When using a nasal irrigation device like the neti pot, proper cleaning and the right water are key to effectiveness and safety.
I was well into adulthood before I even considered using eye drops, so when a friend suggested a nasal rinse to help combat the Pacific Northwest’s spring pollen onslaught, I shuddered and kindly passed. The only saltwater I’d ever had up my nose was from a rogue wave at the beach, and I wanted to keep it that way.
But as climate change causes increased pollen production and longer allergy seasons, and experts continue to greenlight the approach (when used correctly), I decided to dig a little deeper into nasal irrigation. Specifically the teapot-like device, the neti pot.
Is Nasal Rinsing New?
Nasal rinsing, or nasal irrigation, has been around long before Tik Tok or Oprah. (The neti pot was introduced to mainstream consumers in the U.S. in 2007 by ethically questionable celebrity surgeon Dr. Mehmet Oz on The Oprah Winfrey Show). In fact, the practice has its origins in Ayurvedic medicine — an ancient Indian healing concept focused on creating physiological and energetic balance in the body, mind, and spirit. Practitioners use nasal rinsing to help relieve congestion, seasonal and environmental allergy symptoms, and sinus inflammation.
The neti pot, for its part, “shifted from obscure Ayurvedic health device to mainstream complementary and integrative medicine, touted by celebrities and sold widely in drug stores” over the course of the last decade, notes a 2016 National Institute of Health case study exploring how foreign health practices become popular in the U.S. Today, multiple studies report positive outcomes around nasal rinsing, and in 2021, an international panel of experts included rinsing with saline — or saltwater — as one of the most effective treatments for sinus issues.
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How Does it Work?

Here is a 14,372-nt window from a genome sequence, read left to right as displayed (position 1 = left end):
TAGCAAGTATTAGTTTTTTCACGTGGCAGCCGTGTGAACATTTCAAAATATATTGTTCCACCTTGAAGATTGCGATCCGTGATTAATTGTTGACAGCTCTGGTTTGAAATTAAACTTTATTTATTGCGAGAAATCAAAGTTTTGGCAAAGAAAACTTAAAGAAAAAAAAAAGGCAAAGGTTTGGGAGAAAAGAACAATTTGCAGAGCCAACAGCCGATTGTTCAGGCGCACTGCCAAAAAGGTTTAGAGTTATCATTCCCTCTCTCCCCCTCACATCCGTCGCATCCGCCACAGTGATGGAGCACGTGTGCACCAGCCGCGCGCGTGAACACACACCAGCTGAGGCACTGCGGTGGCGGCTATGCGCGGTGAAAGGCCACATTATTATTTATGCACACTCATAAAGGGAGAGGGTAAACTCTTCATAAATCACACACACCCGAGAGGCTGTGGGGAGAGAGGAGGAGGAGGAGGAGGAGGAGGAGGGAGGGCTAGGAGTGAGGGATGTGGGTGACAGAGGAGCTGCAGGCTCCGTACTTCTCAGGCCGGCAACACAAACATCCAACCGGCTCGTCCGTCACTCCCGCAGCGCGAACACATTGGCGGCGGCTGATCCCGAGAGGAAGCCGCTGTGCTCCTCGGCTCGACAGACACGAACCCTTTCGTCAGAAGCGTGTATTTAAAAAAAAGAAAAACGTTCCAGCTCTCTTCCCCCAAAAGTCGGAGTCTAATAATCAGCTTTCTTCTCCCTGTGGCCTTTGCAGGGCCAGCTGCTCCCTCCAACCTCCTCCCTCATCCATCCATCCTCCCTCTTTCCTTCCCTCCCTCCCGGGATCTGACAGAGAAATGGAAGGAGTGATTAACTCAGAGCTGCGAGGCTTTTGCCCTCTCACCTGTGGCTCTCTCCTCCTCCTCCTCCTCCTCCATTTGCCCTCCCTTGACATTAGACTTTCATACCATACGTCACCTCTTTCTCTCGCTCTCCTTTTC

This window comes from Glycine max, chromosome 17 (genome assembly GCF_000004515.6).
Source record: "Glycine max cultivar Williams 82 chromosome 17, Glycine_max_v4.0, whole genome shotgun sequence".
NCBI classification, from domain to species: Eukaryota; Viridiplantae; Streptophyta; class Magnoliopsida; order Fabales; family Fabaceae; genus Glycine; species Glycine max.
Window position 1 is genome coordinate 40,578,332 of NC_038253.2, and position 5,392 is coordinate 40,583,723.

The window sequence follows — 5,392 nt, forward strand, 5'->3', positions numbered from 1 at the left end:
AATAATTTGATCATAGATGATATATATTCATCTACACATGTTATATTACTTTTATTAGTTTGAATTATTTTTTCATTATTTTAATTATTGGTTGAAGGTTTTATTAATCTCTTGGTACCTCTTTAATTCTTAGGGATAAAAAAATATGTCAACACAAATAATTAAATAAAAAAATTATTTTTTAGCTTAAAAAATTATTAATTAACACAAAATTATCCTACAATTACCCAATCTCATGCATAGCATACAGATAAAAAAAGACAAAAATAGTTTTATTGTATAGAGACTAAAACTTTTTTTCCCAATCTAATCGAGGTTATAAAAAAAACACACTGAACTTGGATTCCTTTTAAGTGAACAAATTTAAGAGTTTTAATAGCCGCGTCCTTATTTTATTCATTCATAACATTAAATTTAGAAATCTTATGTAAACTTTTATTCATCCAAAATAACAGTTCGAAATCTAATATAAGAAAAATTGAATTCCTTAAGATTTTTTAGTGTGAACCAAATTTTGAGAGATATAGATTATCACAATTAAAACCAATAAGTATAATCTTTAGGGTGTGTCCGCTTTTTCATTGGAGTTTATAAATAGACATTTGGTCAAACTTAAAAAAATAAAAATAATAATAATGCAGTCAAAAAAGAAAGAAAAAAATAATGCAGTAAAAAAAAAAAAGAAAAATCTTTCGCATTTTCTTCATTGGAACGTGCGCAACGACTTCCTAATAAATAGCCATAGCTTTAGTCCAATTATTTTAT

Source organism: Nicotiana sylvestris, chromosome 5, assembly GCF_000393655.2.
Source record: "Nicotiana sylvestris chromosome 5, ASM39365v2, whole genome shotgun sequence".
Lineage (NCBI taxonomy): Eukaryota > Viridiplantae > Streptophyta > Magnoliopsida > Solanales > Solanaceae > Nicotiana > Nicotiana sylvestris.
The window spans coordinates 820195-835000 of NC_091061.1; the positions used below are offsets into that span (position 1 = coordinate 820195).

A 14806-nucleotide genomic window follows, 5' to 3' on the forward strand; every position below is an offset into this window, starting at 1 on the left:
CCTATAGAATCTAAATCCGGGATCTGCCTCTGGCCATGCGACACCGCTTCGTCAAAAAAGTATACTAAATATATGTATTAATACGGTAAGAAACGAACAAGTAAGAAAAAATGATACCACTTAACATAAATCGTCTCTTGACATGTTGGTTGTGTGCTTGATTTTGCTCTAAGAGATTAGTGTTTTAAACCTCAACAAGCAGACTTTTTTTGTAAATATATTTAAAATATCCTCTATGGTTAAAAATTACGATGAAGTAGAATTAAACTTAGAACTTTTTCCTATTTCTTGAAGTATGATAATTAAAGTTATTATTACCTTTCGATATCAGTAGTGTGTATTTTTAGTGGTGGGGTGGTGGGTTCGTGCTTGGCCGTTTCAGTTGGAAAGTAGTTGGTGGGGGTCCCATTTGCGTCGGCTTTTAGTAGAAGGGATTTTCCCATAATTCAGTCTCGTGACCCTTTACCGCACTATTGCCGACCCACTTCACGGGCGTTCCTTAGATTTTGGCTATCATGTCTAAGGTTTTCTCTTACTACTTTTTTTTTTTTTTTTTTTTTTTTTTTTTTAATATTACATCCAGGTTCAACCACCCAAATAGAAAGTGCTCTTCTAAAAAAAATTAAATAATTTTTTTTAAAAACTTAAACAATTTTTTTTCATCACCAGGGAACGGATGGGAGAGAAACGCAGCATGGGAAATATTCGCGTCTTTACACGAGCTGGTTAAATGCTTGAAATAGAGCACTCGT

The nose acts as a filtration system, trapping airborne particles like bacteria, viruses, pollutants, and pollutants in the nasal cavities. When there’s a reaction to particles caught in the mucus, it can result in pressure, pain, and congestion. Moving a saline solution through your nasal passages with an irrigation device and pushing water through one nostril and out the other helps flush out particles caught in light mucus, moistens nasal passages, and thins thick mucus.
If you have a cold, flu, or allergies, nasal irrigation can be helpful in removing mucus to help you breathe a bit easier. For chronic issues, more frequent rinsing can stave off inflammation altogether, rather than trying to fight inflammation off once it’s set in. According to UCLA Health, in one study, patients with chronic sinus issues performed a daily nasal rinse and saw an improvement in symptom severity by more than 60 percent. It’s important to note, however, that nasal rinses shouldn’t be used as a preventive measure — the method can affect the protective features of the good mucus and increase the risk of infection.
While you may still need an antihistamine or nasal steroid spray (unlike medication, a rinse doesn’t get to the root of allergies or illness), nasal irrigation can be an effective complementary treatment and is safe to use during pregnancy and for kids over the age of two, ideally with a physician’s signoff.
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Is it Safe?
I’ve seen a few troubling headlines over the years about Naegleria fowleri, a parasite that attacks the brain, linked to nasal rinsing. But the consensus among experts is that, when done correctly, the practice is safe and effective.
“Nasal irrigation devices — which include neti pots, bulb syringes, squeeze bottles, and battery-operated pulsed water devices — are usually safe and effective products when used and cleaned properly,” says FDA physician Eric A. Mann, M.D., Ph.D. in an FDA consumer update.
In this case, ‘properly’ means foregoing plain tap water for distilled, boiled, or filtered water that utilizes a 1-micron filter or smaller. Tap water isn’t adequately filtered or treated for organisms like bacteria or amoeba, which can cause serious, even fatal, infections if they reach the nasal passages (drinking tap water doesn’t pose the same risk, as stomach acid provides a line of defense and kills the organisms).
The takeaway? I won’t be giving up my over-the-counter allergy meds anytime soon, but with pollen season intensifying by the year, there’s no harm in having a backup.
Read more: How to Naturally Boost Your Immune System
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